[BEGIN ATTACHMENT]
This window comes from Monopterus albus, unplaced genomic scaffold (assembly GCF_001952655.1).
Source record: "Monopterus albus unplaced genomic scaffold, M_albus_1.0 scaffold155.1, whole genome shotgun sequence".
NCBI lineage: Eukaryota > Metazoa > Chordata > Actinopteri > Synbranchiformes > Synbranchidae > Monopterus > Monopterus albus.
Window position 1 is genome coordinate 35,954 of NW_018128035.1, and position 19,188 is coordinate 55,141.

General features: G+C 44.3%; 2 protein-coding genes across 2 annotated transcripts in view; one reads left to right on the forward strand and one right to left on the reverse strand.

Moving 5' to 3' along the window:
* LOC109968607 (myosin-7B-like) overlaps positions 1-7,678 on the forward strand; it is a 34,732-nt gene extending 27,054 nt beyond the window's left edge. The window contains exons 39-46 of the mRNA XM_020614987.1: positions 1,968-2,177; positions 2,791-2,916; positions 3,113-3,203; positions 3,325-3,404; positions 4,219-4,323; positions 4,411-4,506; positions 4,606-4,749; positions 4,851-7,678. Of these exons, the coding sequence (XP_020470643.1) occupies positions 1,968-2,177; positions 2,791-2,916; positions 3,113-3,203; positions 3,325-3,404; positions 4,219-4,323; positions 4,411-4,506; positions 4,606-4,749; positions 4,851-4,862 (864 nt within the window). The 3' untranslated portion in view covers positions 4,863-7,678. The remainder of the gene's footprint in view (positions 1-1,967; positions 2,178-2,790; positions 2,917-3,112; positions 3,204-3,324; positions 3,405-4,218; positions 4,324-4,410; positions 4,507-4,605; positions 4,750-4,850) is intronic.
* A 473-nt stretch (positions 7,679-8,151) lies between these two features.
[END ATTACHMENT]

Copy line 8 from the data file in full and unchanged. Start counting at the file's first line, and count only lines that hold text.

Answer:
* A 473-nt stretch (positions 7,679-8,151) lies between these two features.